Duris of Samos in Wikipedia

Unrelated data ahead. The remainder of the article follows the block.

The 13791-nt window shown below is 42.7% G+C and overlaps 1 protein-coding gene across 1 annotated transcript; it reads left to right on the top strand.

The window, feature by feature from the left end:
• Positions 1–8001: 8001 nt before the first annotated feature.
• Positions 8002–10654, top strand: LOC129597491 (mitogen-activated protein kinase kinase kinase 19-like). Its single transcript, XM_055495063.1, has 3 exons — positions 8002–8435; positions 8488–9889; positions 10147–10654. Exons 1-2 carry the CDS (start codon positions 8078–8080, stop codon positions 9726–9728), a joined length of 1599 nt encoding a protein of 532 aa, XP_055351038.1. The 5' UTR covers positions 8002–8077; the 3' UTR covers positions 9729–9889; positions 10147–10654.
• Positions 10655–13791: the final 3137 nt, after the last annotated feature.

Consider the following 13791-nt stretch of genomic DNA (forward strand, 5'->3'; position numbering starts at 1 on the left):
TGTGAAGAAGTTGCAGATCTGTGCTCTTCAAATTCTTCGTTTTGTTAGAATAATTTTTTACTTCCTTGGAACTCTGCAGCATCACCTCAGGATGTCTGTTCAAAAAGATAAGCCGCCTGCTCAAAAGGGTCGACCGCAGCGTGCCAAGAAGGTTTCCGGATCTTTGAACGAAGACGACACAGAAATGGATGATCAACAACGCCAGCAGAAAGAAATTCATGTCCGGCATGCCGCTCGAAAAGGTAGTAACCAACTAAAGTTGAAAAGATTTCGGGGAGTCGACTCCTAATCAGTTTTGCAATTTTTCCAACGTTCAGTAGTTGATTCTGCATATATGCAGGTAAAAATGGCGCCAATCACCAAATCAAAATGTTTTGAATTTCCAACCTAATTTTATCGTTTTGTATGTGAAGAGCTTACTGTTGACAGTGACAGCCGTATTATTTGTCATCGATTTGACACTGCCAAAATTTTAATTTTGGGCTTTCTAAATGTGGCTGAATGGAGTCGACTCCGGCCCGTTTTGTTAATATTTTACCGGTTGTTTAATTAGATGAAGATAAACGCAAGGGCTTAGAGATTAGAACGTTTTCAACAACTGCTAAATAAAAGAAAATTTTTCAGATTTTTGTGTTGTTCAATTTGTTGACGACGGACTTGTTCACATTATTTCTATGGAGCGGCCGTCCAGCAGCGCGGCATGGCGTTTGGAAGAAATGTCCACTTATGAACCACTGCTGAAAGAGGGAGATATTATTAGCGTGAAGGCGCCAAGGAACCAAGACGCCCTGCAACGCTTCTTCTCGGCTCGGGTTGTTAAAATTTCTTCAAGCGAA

Duris of Samos (Greek Δοῦρις); probably born around 350 BC; died after 281 BC) was a Greek historian and was at some period tyrant of Samos. Personal and political life Duris claimed to be a descendant of Alcibiades,[1] and was the brother of Lynceus of Samos. He had a son, Scaeus, who won the boys' boxing at the Olympian Games "while the Samians were in exile",[2] that is, before 324 BC; from 352 to 324 Samos was occupied by Athenian cleruchs who had expelled the native Samians. Duris therefore may well have been born at some date close to 350 BC, and, since his main historical work ended with the death of Lysimachus in 281 BC, died at an unknown date after that.[3] Many 20th century works state that Duris was a pupil of Theophrastus at Athens.[4] There is no evidence for this claim other than a conjectural emendation (by Adamantios Korais) of the text of the Deipnosophistae of Athenaeus.[5] The manuscript text says not that Duris studied under Theophrastus, but that his brother Lynceus and Lynceus's correspondent Hippolochus did so.[6] The only recorded fact about Duris's public life is that he was "tyrant" or sole ruler of Samos.[7] How he attained this position, for how long he held it, and what events took place under his rule, are unknown.[8] Writings Duris was the author of a narrative history of events in Greece and Macedonia from the battle of Leuctra (371 BC) down to the death of Lysimachus. This work, like all his others, is lost; over thirty fragments are known through quotations by other authors, including Plutarch. It was continued in the Histories of Phylarchus. Other works by Duris included a life of Agathocles of Syracuse, which was a source for books 19-21 of the Historical Library of Diodorus Siculus. Duris also wrote historical annals of Samos arranged according to the lists of the priests of Hera; and a number of treatises on literary and artistic subjects. List of Works For the surviving fragments see the editions by Müller and Jacoby. * Histories (also listed as Macedonica and Hellenica; 33 fragments) * On Agathocles (also listed as Libyca; 13 fragments) * Annals of Samos (22 fragments) * On Laws (2 fragments) * On Games (4 fragments) * On Tragedy (and perhaps On Euripides and Sophocles; 2 fragments) * On Painters (2 fragments) * On Sculpture (1 fragment) Later Opinions Of those later authors who knew Duris's work, few praise it. Cicero accords him qualified praise as an industrious writer.[9] Plutarch used his work but repeatedly expresses doubt as to his trustworthiness.[10] Dionysius of Halicarnassus speaks disparagingly of his style.[11] Photius regards the arrangement of his work as altogether faulty.[12] By contrast with recent predecessors such as Ephorus, Duris served as the exemplar of a new fashion for "tragic history"[13] which gave entertainment and excitement greater importance than factual reporting. In Plutarch's "Life of Pericles" a telling example is Duris's elaborate (and, according to Plutarch, exaggerated) description of cruelty and extensive destruction at Samos when Athenian forces, led by Pericles, subdued the island.[14] Recent critics, believing that Duris was a pupil of Theophrastus, attempted either to demonstrate that "tragic history" agreed with teachings of the Peripatetic school[15] or to analyse Duris's motives for taking a different line from his supposed teachers.[16] The debate was inevitably inconclusive.[17]

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